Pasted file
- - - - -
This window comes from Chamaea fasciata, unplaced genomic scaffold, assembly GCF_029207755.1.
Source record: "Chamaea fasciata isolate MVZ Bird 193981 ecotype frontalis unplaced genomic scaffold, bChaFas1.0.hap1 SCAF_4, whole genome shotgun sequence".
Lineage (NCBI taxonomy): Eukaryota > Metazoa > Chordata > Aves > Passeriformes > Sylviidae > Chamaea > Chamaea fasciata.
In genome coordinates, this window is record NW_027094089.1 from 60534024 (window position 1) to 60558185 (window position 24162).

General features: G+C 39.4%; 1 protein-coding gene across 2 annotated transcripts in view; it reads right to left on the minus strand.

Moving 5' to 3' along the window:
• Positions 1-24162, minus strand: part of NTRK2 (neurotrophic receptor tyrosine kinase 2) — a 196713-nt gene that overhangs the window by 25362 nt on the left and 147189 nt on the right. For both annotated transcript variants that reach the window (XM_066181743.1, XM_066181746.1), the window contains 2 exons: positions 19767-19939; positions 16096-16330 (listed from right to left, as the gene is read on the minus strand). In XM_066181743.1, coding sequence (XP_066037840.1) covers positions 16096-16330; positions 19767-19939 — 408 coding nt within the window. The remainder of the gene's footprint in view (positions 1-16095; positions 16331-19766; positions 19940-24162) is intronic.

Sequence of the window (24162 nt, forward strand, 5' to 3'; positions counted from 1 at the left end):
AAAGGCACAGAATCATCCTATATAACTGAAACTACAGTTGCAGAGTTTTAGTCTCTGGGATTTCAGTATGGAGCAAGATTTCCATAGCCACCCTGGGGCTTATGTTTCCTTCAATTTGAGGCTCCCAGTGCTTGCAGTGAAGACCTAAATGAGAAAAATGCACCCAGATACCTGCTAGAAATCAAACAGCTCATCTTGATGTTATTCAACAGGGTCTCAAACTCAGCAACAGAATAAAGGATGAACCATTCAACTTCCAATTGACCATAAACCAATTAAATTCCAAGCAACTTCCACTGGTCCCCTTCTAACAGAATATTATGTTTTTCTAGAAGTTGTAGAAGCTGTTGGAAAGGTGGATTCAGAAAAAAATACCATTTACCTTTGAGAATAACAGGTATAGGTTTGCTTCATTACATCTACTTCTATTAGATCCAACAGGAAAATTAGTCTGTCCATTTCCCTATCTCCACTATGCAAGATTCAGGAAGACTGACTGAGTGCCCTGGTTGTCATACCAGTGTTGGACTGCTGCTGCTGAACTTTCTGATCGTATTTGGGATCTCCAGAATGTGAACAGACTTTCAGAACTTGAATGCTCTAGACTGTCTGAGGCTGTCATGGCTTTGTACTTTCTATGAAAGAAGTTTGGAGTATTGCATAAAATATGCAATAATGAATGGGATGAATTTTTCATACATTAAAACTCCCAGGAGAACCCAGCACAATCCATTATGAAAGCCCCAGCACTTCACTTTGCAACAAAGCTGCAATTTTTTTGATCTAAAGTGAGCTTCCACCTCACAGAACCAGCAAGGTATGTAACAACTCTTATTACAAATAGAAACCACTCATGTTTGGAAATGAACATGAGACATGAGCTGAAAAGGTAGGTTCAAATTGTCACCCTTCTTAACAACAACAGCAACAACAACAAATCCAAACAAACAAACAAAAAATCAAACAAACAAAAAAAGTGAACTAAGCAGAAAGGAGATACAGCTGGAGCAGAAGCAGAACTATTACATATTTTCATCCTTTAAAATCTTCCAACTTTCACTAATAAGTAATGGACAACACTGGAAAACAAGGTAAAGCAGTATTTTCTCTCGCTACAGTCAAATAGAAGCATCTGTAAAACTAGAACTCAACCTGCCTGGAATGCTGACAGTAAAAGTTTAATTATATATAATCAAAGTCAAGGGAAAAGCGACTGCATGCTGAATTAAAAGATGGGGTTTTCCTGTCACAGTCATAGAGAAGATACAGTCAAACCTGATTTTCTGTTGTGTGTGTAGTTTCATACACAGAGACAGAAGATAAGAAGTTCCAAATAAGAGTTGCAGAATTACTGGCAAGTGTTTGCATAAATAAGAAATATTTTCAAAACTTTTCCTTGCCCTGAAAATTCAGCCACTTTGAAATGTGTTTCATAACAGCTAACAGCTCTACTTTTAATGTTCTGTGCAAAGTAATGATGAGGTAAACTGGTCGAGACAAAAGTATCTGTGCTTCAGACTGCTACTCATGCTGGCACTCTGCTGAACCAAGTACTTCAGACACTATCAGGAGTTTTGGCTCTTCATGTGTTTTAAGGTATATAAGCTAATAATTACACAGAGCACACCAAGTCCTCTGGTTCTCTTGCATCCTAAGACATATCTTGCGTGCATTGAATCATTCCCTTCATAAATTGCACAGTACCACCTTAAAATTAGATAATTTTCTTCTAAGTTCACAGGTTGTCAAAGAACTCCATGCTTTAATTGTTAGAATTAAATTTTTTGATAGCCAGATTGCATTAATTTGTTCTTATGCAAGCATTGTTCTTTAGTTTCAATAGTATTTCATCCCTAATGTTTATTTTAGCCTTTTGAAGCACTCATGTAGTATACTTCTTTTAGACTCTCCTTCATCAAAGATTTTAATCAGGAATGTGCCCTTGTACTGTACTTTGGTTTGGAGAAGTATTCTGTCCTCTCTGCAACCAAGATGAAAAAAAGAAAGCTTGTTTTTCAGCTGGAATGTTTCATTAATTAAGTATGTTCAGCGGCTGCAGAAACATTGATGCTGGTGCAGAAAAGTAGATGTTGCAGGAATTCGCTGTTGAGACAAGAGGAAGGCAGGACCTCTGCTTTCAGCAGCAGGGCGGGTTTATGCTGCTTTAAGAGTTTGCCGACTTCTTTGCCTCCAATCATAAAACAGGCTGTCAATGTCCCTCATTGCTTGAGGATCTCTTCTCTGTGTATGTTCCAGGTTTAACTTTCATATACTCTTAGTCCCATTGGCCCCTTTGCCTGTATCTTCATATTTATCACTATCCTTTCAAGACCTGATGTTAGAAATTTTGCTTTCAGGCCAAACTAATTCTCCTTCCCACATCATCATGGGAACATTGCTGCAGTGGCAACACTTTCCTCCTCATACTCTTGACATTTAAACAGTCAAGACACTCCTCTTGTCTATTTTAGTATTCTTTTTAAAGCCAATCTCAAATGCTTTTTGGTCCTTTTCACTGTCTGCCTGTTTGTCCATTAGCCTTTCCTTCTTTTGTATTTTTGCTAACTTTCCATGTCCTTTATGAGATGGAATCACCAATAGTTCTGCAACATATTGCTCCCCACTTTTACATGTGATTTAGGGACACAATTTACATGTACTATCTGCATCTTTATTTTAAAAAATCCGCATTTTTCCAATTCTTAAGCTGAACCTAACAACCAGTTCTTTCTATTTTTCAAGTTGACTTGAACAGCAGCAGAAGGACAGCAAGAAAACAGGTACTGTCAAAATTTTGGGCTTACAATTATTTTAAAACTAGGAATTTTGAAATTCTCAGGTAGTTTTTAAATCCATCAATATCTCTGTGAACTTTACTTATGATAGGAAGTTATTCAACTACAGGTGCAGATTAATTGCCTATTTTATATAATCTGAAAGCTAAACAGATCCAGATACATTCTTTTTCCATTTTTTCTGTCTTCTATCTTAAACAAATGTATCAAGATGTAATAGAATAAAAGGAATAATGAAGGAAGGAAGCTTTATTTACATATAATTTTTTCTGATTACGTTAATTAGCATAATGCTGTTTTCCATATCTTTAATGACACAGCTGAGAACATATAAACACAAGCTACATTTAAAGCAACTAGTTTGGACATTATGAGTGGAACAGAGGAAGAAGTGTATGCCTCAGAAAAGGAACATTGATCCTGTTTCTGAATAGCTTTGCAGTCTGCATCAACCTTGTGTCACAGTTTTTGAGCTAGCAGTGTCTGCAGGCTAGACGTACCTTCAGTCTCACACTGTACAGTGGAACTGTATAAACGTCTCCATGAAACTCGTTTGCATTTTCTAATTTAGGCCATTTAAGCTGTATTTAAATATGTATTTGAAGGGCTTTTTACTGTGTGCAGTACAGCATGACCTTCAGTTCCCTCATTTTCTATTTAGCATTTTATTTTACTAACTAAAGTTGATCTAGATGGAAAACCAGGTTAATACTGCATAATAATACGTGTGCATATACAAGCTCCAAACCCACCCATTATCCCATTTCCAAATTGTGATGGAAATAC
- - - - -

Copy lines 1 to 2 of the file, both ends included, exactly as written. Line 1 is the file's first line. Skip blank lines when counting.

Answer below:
This window comes from Chamaea fasciata, unplaced genomic scaffold, assembly GCF_029207755.1.
Source record: "Chamaea fasciata isolate MVZ Bird 193981 ecotype frontalis unplaced genomic scaffold, bChaFas1.0.hap1 SCAF_4, whole genome shotgun sequence".